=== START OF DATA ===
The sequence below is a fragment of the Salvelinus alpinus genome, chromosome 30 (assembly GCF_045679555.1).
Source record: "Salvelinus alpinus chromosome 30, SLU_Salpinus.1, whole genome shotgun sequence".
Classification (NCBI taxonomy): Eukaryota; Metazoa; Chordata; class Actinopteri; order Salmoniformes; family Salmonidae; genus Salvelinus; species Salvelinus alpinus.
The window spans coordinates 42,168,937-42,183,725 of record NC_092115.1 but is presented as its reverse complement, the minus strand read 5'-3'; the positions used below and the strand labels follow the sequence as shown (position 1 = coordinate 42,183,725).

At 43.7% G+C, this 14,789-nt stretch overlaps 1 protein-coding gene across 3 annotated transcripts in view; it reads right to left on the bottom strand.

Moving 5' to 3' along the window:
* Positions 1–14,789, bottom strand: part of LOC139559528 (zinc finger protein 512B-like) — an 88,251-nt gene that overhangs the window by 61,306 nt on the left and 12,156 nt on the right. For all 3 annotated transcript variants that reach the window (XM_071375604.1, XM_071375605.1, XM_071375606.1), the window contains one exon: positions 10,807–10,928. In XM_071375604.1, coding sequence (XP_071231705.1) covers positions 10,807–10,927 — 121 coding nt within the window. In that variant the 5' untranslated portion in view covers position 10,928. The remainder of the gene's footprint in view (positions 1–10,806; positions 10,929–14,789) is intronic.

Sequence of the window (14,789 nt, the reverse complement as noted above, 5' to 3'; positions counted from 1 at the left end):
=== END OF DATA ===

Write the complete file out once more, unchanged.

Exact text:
The sequence below is a fragment of the Salvelinus alpinus genome, chromosome 30 (assembly GCF_045679555.1).
Source record: "Salvelinus alpinus chromosome 30, SLU_Salpinus.1, whole genome shotgun sequence".
Classification (NCBI taxonomy): Eukaryota; Metazoa; Chordata; class Actinopteri; order Salmoniformes; family Salmonidae; genus Salvelinus; species Salvelinus alpinus.
The window spans coordinates 42,168,937-42,183,725 of record NC_092115.1 but is presented as its reverse complement, the minus strand read 5'-3'; the positions used below and the strand labels follow the sequence as shown (position 1 = coordinate 42,183,725).

At 43.7% G+C, this 14,789-nt stretch overlaps 1 protein-coding gene across 3 annotated transcripts in view; it reads right to left on the bottom strand.

Moving 5' to 3' along the window:
* Positions 1–14,789, bottom strand: part of LOC139559528 (zinc finger protein 512B-like) — an 88,251-nt gene that overhangs the window by 61,306 nt on the left and 12,156 nt on the right. For all 3 annotated transcript variants that reach the window (XM_071375604.1, XM_071375605.1, XM_071375606.1), the window contains one exon: positions 10,807–10,928. In XM_071375604.1, coding sequence (XP_071231705.1) covers positions 10,807–10,927 — 121 coding nt within the window. In that variant the 5' untranslated portion in view covers position 10,928. The remainder of the gene's footprint in view (positions 1–10,806; positions 10,929–14,789) is intronic.

Sequence of the window (14,789 nt, the reverse complement as noted above, 5' to 3'; positions counted from 1 at the left end):